I found this web page that explains how Mercator projection works : https://personal.math.ubc.ca/~israel/m103/mercator/mercator.html

In the section "How to do it", I didn't understand this paragraph about the very small square piece of land at latitude 'theta':

"It takes up a fraction hR/(2piRcos(theta)) of the parallel at latitude theta, so its width on the map is (hR)/(2piRcos(theta))2pi = hsec(theta). So its height on the map must also be hsec(theta)".

Can someone rephrase this in a clearer way and if possible with a diagram ?

2 Answers 2


But on the map the parallels are all the same length.

For the unit sphere, all parallels measure 2π in the map (the same length as the equator). But they measure 2π*cos(θ) in the "Earth" (in the reference surface, a sphere in this case). Divide one by the other to get the deformation coefficient in the direction of parallels: 1 / cos(θ).

So a parallel arc with h lenght in the reference surface measures h / cos(θ) in the map.

That's all. There was no need to prove it in other way...

For the unit sphere, h is the lenght of an arc. But for a sphere with radius R, h is an angle in radians. So in the map (in the equator and in all parallels), the length of the arc is h.R.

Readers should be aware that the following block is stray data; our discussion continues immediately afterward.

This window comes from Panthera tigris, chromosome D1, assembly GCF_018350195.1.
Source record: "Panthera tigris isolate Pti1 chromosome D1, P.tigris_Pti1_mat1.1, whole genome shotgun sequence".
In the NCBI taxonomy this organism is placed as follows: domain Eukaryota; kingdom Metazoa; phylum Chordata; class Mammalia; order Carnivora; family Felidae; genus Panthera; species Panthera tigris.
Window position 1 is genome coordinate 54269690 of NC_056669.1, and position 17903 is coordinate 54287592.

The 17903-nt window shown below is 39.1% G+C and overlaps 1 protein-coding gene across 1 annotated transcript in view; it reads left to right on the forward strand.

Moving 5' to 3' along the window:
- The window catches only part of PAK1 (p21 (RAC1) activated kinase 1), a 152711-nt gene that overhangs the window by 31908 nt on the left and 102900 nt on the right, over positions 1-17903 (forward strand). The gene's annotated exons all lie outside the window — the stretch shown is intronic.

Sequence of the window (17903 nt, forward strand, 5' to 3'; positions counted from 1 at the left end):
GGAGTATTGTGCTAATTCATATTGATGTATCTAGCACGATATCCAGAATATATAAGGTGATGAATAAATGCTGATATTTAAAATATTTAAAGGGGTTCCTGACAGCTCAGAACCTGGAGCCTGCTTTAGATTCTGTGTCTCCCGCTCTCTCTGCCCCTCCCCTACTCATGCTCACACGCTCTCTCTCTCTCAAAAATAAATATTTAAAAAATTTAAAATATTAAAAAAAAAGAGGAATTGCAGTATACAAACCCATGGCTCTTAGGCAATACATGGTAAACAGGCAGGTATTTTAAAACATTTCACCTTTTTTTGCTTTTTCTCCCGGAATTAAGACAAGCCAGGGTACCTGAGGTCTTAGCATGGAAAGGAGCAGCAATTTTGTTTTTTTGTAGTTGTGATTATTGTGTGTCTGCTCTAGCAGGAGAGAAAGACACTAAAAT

To get the fraction of the parallel in a map from a sphere with radius R, divide by how much the parallel measures in the sphere (2π.R.cos(θ)).
To get how much measures h in the map, multiply its fraction by how much measures the whole parallel: 2π.

Simplify all. In any case, h measures h / cos(θ) = h . sec(θ), in the map of a unit sphere.

So its height on the map must also be h . sec(θ)

This is interesting. Parallels and meridians intersect orthogonally on the reference surface and also on the map. That is, they can be considered as the directions of the maximum and minimum deformation of Tissot's theorem.

If the deformation in both directions is the same, one being the maximum and the other the minimum, then the deformation in all directions must be the same, so the projection is conformal.

That's how Mercator projection works. Find the deformation in one of the principal directions, and analytically force the deformation in the other principal direction to be the same.


I find it simpler to work this through if we start with a sphere that has a circumference of 1 at the equator (and thus has a radius of 1/2π).

Then the circle at latitude θ has length cos(θ). The projected length on the map, however, is 1, just like the equator, so we must scale any length along this circle by 1/cos(θ) = sec(θ).

Now let our square piece of land at latitude theta have edges of length h. We scale this length by sec(θ) and arrive at h*sec(θ), as in the original text, but without all the extraneous parameters floating around, just to be canceled out.

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